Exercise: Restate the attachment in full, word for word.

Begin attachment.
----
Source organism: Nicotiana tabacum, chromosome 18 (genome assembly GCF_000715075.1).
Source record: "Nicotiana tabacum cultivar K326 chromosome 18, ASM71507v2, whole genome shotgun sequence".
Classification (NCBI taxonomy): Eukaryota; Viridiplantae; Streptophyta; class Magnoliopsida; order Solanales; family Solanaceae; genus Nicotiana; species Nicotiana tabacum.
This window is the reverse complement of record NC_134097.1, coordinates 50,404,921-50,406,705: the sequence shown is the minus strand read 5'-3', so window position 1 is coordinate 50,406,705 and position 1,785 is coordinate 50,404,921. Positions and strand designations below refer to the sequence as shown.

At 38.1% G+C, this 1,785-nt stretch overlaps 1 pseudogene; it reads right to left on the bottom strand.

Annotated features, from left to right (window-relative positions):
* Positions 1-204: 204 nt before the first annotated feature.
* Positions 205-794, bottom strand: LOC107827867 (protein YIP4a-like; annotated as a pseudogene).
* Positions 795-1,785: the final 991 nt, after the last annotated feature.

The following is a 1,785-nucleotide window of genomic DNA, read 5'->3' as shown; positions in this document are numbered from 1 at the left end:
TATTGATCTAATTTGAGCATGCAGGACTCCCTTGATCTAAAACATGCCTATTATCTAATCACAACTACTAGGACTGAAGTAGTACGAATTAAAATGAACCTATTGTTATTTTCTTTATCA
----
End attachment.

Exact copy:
Source organism: Nicotiana tabacum, chromosome 18 (genome assembly GCF_000715075.1).
Source record: "Nicotiana tabacum cultivar K326 chromosome 18, ASM71507v2, whole genome shotgun sequence".
Classification (NCBI taxonomy): Eukaryota; Viridiplantae; Streptophyta; class Magnoliopsida; order Solanales; family Solanaceae; genus Nicotiana; species Nicotiana tabacum.
This window is the reverse complement of record NC_134097.1, coordinates 50,404,921-50,406,705: the sequence shown is the minus strand read 5'-3', so window position 1 is coordinate 50,406,705 and position 1,785 is coordinate 50,404,921. Positions and strand designations below refer to the sequence as shown.

At 38.1% G+C, this 1,785-nt stretch overlaps 1 pseudogene; it reads right to left on the bottom strand.

Annotated features, from left to right (window-relative positions):
* Positions 1-204: 204 nt before the first annotated feature.
* Positions 205-794, bottom strand: LOC107827867 (protein YIP4a-like; annotated as a pseudogene).
* Positions 795-1,785: the final 991 nt, after the last annotated feature.

The following is a 1,785-nucleotide window of genomic DNA, read 5'->3' as shown; positions in this document are numbered from 1 at the left end:
TATTGATCTAATTTGAGCATGCAGGACTCCCTTGATCTAAAACATGCCTATTATCTAATCACAACTACTAGGACTGAAGTAGTACGAATTAAAATGAACCTATTGTTATTTTCTTTATCA